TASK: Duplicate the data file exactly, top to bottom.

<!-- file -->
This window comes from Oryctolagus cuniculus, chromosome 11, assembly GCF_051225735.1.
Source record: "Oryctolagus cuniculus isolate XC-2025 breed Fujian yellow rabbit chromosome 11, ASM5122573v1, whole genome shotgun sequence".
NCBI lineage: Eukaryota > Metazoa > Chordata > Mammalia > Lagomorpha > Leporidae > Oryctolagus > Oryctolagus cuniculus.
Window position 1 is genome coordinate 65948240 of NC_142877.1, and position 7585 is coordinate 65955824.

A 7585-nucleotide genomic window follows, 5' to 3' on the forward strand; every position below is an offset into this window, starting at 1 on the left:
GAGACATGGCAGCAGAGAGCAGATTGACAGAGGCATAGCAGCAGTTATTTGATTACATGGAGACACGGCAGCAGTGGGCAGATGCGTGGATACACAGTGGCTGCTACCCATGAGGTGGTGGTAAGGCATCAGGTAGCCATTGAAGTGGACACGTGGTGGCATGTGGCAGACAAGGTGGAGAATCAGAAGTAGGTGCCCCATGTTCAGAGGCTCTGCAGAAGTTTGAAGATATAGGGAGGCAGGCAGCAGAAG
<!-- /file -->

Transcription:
This window comes from Oryctolagus cuniculus, chromosome 11, assembly GCF_051225735.1.
Source record: "Oryctolagus cuniculus isolate XC-2025 breed Fujian yellow rabbit chromosome 11, ASM5122573v1, whole genome shotgun sequence".
NCBI lineage: Eukaryota > Metazoa > Chordata > Mammalia > Lagomorpha > Leporidae > Oryctolagus > Oryctolagus cuniculus.
Window position 1 is genome coordinate 65948240 of NC_142877.1, and position 7585 is coordinate 65955824.

A 7585-nucleotide genomic window follows, 5' to 3' on the forward strand; every position below is an offset into this window, starting at 1 on the left:
GAGACATGGCAGCAGAGAGCAGATTGACAGAGGCATAGCAGCAGTTATTTGATTACATGGAGACACGGCAGCAGTGGGCAGATGCGTGGATACACAGTGGCTGCTACCCATGAGGTGGTGGTAAGGCATCAGGTAGCCATTGAAGTGGACACGTGGTGGCATGTGGCAGACAAGGTGGAGAATCAGAAGTAGGTGCCCCATGTTCAGAGGCTCTGCAGAAGTTTGAAGATATAGGGAGGCAGGCAGCAGAAG